Fines in the Magistrates’ Courts

22/10/2014

 The latest headline in legal news is that Magistrates’ powers to fine defendants are set to rise.   However, as is often the case, the headlines don’t reveal the full picture.

At present, the maximum the Magistrates’ Court can fine a defendant is £5,000. However, some offences have a statutory maximum fine, which is less than this.

Under the latest government proposals, the maximum fine limit of £5,000 would be lifted and Magistrates’ would be able to impose unlimited fines. In addition, the maximum fines for the offences which are currently subject to statutory limits of less than £5,000 would be increased fourfold.

What’s the reason for this dramatic increase in Magistrates’ abilities to fine? It has been suggested that the government see financial penalties as more cost effective and less resource intensive than community penalties and, by increasing the fines that can be imposed, it will encourage more widespread use of this sentencing option. It may also be that, at present, the current maximum fine of £5,000 would not have a significant impact on a well-heeled defendant and it is hoped that greater fines available to the Magistrates would permit them to punish that type of defendant more severely.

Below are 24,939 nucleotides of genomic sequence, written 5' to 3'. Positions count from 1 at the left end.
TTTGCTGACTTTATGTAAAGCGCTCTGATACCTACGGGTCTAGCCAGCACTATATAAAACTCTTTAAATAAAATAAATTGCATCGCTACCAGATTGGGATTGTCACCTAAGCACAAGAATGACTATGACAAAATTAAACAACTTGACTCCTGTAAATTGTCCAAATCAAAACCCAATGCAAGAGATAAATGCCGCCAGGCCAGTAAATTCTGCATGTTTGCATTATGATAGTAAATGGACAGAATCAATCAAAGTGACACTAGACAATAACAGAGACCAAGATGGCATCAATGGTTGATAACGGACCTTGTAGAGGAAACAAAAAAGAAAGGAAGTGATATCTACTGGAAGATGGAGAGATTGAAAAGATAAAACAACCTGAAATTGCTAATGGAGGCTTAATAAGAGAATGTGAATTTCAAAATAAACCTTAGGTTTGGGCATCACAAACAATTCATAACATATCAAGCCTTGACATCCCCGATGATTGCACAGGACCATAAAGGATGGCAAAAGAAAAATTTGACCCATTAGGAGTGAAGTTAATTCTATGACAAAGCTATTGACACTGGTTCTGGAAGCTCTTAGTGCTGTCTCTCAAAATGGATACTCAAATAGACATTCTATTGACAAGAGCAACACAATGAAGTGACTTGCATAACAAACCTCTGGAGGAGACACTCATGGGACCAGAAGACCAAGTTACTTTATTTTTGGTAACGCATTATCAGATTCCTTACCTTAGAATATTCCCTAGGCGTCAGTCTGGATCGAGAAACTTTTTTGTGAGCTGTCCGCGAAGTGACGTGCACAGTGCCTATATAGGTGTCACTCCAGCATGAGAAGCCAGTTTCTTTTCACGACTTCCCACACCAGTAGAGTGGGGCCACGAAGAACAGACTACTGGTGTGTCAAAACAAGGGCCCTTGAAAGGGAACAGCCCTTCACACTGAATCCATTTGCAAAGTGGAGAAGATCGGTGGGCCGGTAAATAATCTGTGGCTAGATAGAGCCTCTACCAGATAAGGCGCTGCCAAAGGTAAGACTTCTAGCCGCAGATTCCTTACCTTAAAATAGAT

However, statistics suggest that only 1% of fines imposed by the Magistrates are at or close to the maximum amount. Furthermore, courts wishing to fine defendants over £5,000 have the ability in some cases to commit the matter to the Crown Court, which already has unlimited fining powers.

These new sentencing powers for the Magistrates’ Court are only proposals at this stage, and the new legislation is yet to be debated in Parliament. Importantly, and what has not been widely covered by the media, is that though the Magistrates may in due course be given the power to impose higher fines, the manner by which fines are calculated hasn’t changed; the Magistrates will still consider their Sentencing Guidelines when passing sentence and will consider the defendant’s financial means (in most cases net weekly income) and ability to pay when deciding the level of fine to impose.  Therefore, for now at least, the new proposals are unlikely to affect many defendants.

Link to BBC News website: http://www.bbc.co.uk/news/uk-27774455

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